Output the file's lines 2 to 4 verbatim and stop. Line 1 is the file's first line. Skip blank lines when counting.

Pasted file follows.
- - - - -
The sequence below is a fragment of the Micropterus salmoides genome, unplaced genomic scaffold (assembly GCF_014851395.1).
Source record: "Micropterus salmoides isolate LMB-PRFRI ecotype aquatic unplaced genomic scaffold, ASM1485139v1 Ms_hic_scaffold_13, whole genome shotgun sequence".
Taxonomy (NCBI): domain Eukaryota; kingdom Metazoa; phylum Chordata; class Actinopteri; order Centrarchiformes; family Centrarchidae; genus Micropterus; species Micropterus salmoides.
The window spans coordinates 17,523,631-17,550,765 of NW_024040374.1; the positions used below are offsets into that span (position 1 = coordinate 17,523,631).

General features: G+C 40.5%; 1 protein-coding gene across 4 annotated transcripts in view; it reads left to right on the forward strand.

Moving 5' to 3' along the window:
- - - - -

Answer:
Source record: "Micropterus salmoides isolate LMB-PRFRI ecotype aquatic unplaced genomic scaffold, ASM1485139v1 Ms_hic_scaffold_13, whole genome shotgun sequence".
Taxonomy (NCBI): domain Eukaryota; kingdom Metazoa; phylum Chordata; class Actinopteri; order Centrarchiformes; family Centrarchidae; genus Micropterus; species Micropterus salmoides.
The window spans coordinates 17,523,631-17,550,765 of NW_024040374.1; the positions used below are offsets into that span (position 1 = coordinate 17,523,631).